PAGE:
At La Goccia diners are likely to be offered Tamworth pork chop, sage and capers; a pizzetta of Haye Farm egg, spinach, chilli and anchovy cooked in the wood-fired oven; and a range of vegetables served simply with the group's exclusive Zisola olive oil. The Petersham will open with dishes including varieties of courgettes with peas, broad beans and Culatello di Zibello; and fillet of hake with Gavi di Gavi, asparagus, peas, broad beans and crème fraÁ®che.
Though the menus will remain static for a couple of weeks while the restaurants bed in, they will soon change day by day depending on availability and atmosphere.
"We wanted to create two restaurants that are fluid and have the energy that we have in Richmond," Clisby explains. "So we'll change dishes daily depending on the weather and our mood. I don't want a restaurant that has a fixed menu. That helps with sustainability, too. What if there's a storm that takes out all the raspberries on Harry's farm? We won't buy them elsewhere - we'll take them off the menu."
That dedication to sustainability won the business a Sustainable Restaurant Association award last year for serving more vegetables and better meat, a commitment Clisby says he plans to continue.
"We'll build the menus by leading with the vegetables. In La Goccia there will be a 'hero vegetable' card in the menu - right now it's peas and broad beans - and the card will have a recipe using that produce that can be bought in the deli to make at home."
e initiative is one of many that, like the focus on nature and sustainability, links the various strands of the business. Whether it's the vases on the tables in the Petersham that are also available in the shop, or the wine from the Mazzei estate that is served in the restaurants and also for sale in the shop, the consistency and commitment to the finest produce and craftsmanship is evident throughout.
"Just as we want to look after our people in the same way as we do at Richmond, we're committed to ensuring it's the same with the food," Clisby says. "We won't compromise because the volume is greater. Covent Garden is very much designed on what we have at Richmond, but it's the next stage of its evolution."
About the restaurants
Managing director Lara Boglione
Chef-director Damian Clisby
Operations manager David Durban
Executive chef Simon Whiteley
General manager Nigel Mason
Head chef Joseph Fox
Head pastry chef Lucy Pearce
Covers 120 in the restaurant, plus 30 in the courtyard
Typical dishes Portland crab and fennel salad with pistachios and crème fraÁ®che (£16); robiola casoncelli verde with the first of the season's nettles and marjoram (£14); and Haye Farm loin of lamb with crisp sweetbreads, Spinosa artichokes, chard and basil (£29)
Head chef Lewis de Haas
Restaurant manager Henny Fox
Covers 96 in the restaurant, plus 30 in the courtyard
Typical dishes Montanara - tomatoes, basil and Parmesan fritti (£4.75); pizzetta - robiola, basil and pistachio mortadella (£7.75); and Haye Farm chicken breast (£9)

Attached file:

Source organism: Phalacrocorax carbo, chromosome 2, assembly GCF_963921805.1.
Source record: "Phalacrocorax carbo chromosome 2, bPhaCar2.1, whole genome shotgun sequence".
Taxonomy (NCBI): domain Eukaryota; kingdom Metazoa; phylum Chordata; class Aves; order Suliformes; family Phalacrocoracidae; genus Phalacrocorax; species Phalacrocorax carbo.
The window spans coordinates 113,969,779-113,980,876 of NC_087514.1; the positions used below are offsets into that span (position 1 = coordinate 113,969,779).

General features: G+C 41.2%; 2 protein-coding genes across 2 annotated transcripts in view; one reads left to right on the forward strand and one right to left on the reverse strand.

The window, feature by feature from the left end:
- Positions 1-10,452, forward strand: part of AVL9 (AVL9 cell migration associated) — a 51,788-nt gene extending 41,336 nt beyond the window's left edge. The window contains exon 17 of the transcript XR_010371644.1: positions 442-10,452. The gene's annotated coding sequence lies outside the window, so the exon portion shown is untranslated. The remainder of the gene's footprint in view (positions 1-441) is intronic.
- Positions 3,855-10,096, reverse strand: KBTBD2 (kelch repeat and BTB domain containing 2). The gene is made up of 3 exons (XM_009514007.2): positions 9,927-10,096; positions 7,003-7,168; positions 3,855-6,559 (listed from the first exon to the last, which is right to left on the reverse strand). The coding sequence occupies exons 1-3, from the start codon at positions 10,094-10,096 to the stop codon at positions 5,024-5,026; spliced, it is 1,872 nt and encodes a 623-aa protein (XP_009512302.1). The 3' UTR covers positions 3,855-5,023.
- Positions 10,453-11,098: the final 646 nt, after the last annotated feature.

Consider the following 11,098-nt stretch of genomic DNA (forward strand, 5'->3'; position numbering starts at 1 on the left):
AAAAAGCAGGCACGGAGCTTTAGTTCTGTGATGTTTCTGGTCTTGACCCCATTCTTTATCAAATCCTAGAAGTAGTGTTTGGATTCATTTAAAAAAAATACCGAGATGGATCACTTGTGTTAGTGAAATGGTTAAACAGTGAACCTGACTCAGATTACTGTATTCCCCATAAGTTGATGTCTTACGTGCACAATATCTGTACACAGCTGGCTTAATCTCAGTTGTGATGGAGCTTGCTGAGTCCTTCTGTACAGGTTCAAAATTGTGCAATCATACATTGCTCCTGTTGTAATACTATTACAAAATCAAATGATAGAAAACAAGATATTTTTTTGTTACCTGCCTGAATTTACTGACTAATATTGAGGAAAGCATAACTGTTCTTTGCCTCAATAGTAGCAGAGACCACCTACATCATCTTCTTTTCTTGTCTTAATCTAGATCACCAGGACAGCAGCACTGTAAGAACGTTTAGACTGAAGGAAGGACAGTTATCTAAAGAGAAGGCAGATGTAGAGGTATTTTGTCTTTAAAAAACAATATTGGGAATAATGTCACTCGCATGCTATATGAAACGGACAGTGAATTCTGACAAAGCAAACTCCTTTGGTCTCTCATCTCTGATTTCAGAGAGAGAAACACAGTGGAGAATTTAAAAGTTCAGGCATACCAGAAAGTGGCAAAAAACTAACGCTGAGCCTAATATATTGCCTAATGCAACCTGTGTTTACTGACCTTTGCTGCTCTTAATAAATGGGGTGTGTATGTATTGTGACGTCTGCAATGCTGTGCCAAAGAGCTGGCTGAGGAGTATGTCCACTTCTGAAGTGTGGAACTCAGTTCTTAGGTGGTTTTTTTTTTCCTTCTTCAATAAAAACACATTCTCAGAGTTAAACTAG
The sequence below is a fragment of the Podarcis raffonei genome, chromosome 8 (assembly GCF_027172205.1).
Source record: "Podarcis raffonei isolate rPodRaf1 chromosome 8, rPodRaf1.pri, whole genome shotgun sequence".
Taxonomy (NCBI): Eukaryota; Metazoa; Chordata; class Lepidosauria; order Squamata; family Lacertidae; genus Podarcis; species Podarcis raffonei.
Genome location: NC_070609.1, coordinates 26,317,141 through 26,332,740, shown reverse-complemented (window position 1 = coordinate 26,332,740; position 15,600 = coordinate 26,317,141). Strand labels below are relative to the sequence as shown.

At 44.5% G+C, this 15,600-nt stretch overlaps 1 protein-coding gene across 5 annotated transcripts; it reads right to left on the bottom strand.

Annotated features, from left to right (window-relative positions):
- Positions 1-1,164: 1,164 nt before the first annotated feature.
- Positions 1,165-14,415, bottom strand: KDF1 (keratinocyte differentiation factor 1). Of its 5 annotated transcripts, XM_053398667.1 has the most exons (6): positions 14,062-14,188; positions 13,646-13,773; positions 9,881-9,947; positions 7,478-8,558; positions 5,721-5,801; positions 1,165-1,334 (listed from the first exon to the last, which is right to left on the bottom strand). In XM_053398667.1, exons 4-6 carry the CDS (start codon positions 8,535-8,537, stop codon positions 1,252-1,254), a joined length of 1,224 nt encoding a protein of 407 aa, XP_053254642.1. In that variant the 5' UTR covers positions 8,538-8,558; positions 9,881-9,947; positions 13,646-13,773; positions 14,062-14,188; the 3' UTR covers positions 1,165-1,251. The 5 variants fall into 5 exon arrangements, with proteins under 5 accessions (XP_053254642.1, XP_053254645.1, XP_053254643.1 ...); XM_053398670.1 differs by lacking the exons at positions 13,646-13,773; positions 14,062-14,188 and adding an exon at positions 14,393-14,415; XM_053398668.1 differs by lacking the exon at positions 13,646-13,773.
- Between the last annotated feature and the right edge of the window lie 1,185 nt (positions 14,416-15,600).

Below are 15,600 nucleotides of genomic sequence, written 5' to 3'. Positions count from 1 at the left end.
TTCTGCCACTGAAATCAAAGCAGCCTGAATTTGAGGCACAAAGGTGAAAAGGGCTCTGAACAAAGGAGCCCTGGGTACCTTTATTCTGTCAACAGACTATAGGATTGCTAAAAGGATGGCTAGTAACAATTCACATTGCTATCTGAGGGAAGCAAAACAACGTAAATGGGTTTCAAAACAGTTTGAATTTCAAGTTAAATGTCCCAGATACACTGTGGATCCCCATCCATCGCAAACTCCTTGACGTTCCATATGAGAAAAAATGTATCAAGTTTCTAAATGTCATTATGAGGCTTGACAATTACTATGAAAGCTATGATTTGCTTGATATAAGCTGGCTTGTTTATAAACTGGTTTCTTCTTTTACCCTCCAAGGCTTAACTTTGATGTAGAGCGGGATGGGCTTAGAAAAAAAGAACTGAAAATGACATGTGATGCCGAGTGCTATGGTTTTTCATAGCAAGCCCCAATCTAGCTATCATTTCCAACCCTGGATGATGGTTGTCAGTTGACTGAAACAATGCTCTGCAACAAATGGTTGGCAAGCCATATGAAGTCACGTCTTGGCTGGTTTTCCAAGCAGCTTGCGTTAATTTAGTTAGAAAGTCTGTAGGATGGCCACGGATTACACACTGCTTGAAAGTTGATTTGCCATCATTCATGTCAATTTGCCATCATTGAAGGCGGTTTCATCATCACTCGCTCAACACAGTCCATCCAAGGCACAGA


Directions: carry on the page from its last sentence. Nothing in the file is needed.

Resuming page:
Having gone from 16 chefs at Petersham Nurseries in Richmond to 76 across the expanded business, chef-director Damian Clisby is conscious of creating the right conditions to ensure staff retention is high.
To that end, he plans to give the chefs plenty of creative freedom when it comes to dish development, as well as rotating them to different posts around the restaurants.
"There will be no 'them and us' - it's all one team. We'll create an atmosphere where a chef can do three months in the kitchens at Covent Garden, then go to Richmond for three months and get some vitamin D, then go to La Goccia's bright, open kitchen for three months. A lot of the youngsters will go to Richmond first before Covent Garden. It's where they will get their schooling. It's our osteria.
"It's paramount to look after our people. At Richmond we had 100% staff retention for three years. A lot of it was the environment, but we want to bring that same philosophy to London."
From Castello di Fonterutoli to Covent Garden With provenance being so key to the identity of the business, it's no surprise that the wines across the group have the same focus. There's even a family connection too, since Petersham Cellar, which supplies the group and sells online and in the deli, is run by managing director Lara Boglione and her husband Giovanni Mazzei from Castello di Fonterutoli in the heart of Tuscany.
All wines in the Covent Garden restaurants are imported directly from Italy. The Petersham offers 300 wines and La Goccia has a list of 10 reds, 10 whites and three rosés. These are presented on a map of Italy identifying the regions from which they originate.
"The placemat map is meant to be playful and fun," says Clisby. "It explains where the estate is and helps people understand the various regions.
"The Mazzei family has been making wine since 1435, so it has real heritage. They have estates in Tuscany and also in Sicily, which produces some beautiful white wines. Meranwhile, the Zisola extra virgin olive oil they produce and that we use in the restaurants is to die for.
"Because of the cellar and Lara and Giovanni's passion for wine, we've got a real connection with the winemaker and an understanding of the product."